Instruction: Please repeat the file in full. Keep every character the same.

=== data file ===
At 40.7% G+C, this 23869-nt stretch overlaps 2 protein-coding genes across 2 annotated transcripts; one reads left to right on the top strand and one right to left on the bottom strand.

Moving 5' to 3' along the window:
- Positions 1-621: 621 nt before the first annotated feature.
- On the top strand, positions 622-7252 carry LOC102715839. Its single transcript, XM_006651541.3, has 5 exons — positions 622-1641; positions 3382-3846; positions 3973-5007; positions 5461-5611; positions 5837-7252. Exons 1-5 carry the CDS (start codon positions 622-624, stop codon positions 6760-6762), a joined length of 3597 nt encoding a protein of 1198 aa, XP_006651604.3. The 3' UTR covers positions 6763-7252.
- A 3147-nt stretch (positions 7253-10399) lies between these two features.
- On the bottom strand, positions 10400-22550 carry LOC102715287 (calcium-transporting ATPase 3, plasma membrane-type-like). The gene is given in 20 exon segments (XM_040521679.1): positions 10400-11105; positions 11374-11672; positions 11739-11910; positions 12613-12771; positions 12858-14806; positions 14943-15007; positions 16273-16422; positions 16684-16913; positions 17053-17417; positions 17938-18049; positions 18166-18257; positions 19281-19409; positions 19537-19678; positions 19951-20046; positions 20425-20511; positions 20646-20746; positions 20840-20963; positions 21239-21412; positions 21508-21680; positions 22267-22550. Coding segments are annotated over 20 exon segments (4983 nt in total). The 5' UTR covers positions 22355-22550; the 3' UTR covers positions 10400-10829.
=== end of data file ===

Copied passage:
At 40.7% G+C, this 23869-nt stretch overlaps 2 protein-coding genes across 2 annotated transcripts; one reads left to right on the top strand and one right to left on the bottom strand.

Moving 5' to 3' along the window:
- Positions 1-621: 621 nt before the first annotated feature.
- On the top strand, positions 622-7252 carry LOC102715839. Its single transcript, XM_006651541.3, has 5 exons — positions 622-1641; positions 3382-3846; positions 3973-5007; positions 5461-5611; positions 5837-7252. Exons 1-5 carry the CDS (start codon positions 622-624, stop codon positions 6760-6762), a joined length of 3597 nt encoding a protein of 1198 aa, XP_006651604.3. The 3' UTR covers positions 6763-7252.
- A 3147-nt stretch (positions 7253-10399) lies between these two features.
- On the bottom strand, positions 10400-22550 carry LOC102715287 (calcium-transporting ATPase 3, plasma membrane-type-like). The gene is given in 20 exon segments (XM_040521679.1): positions 10400-11105; positions 11374-11672; positions 11739-11910; positions 12613-12771; positions 12858-14806; positions 14943-15007; positions 16273-16422; positions 16684-16913; positions 17053-17417; positions 17938-18049; positions 18166-18257; positions 19281-19409; positions 19537-19678; positions 19951-20046; positions 20425-20511; positions 20646-20746; positions 20840-20963; positions 21239-21412; positions 21508-21680; positions 22267-22550. Coding segments are annotated over 20 exon segments (4983 nt in total). The 5' UTR covers positions 22355-22550; the 3' UTR covers positions 10400-10829.